According to a report prepared by Morgan Stanley (MS), The Investor’s Guide to Climate Change, a recent Global Investor Survey found that 81% of asset owners and 68% of asset managers viewed climate change as “a material risk or opportunity across their entire investment portfolio.”
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And The Economist Intelligence Unit has estimated “that private investors are at risk of losing $4.2 trillion between now and the turn of the next century because of a warming planet.”
Meanwhile, according to Bloomberg Business, investors with nearly $800 billion in assets have shifted money into more climate-friendly investments such as wind and solar energy.
So there’s opportunity, too. And a mini-mobilization is already underway.
Indeed, we’re going to have a new president in five months. Models incorporating polls as well as macro factors indicate a win for Hillary Clinton.
You can’t say with absolute certainty who’ll take the oath come Inauguration Day on Jan. 20, 2017.
But if I were a gambling man, I’d put my money on the Washington consensus neoliberal, the reliable caretaker of the American Empire… the statist who believes in anthropogenic climate change.
Mrs. Clinton has clearly expressed economic policy ideas redolent of “Keynesianism.” (Her rival for the White House, Donald Trump, has dismissed man-made climate change as a “hoax,” but he has also endorsed a Keynesian-style infrastructure spending spree.)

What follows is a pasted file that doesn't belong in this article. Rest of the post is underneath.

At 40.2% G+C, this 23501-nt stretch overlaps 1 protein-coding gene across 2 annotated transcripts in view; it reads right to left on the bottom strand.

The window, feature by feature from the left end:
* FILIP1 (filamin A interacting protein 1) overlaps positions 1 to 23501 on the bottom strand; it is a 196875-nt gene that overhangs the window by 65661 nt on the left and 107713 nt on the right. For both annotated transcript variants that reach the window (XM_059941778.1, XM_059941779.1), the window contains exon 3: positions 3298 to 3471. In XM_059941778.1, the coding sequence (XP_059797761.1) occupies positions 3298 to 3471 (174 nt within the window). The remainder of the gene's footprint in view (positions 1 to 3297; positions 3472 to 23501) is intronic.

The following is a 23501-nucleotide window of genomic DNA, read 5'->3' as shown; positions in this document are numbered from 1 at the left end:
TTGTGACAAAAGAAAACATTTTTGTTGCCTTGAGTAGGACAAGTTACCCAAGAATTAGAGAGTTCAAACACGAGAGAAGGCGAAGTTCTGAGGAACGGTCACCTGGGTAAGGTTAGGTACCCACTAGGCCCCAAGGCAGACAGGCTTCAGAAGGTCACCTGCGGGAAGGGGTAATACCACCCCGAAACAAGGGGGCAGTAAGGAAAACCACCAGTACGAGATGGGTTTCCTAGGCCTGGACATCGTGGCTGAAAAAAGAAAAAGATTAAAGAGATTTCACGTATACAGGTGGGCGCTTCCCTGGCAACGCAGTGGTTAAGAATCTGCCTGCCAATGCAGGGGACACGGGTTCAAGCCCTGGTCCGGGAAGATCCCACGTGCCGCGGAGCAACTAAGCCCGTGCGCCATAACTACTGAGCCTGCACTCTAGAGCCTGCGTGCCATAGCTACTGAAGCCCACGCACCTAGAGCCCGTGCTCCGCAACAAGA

But we’re not here to debate the virtues and vices of that particular economic theory.
We’re here to understand how public policy choices will impact investment portfolios.
There are companies already engaged in the Global War on Global Warming, including small-caps SolarCity, which installs solar energy systems for homes and businesses, and First Solar Inc. and SunPower Corp., both of which produce solar panels.
Stocks of solar energy technology companies have been hammered due to the steep decline in prices for fossil-fuel commodities.
There are big-cap companies on the front lines, too, including NextEra Energy Inc., which owns the largest fleet of clean-power generating capacity in the United States.
NextEra, which continues to perform well, based on its old-school utility business model, is a conservative way to play the switch to solar, sun and hydro power.
Innovation is going to play a massive role in the effort to counter the impact of global warming. Existing solar tech companies will benefit. So will forward-looking utilities such as NextEra.
And there will be new technologies and new companies propped up by focused fiscal attention on the issue.
An effort like McKibben advocates would certainly accelerate the innovation-deployment-cost reduction cycle.
Even large companies – like “Big Blue”– can do crazy new stuff to advance the innovation ball.
As Singularity Hub reports: “Thanks to a sleek new computer chip developed by IBM, we’re one step closer to making computers work like the brain.”
The neuromorphic chip that IBM scientists have created “is made from a phase-change material commonly found in rewritable optical discs.”
This “secret sauce” enables the chip’s parts to act like neurons: “They can scale down to nanometer size and perform complicated computations rapidly with little energy.”
The full research paper, published by the journal Nature Nanotechnology on May 16, 2016, is available here.
Editorial Director, Wall Street Daily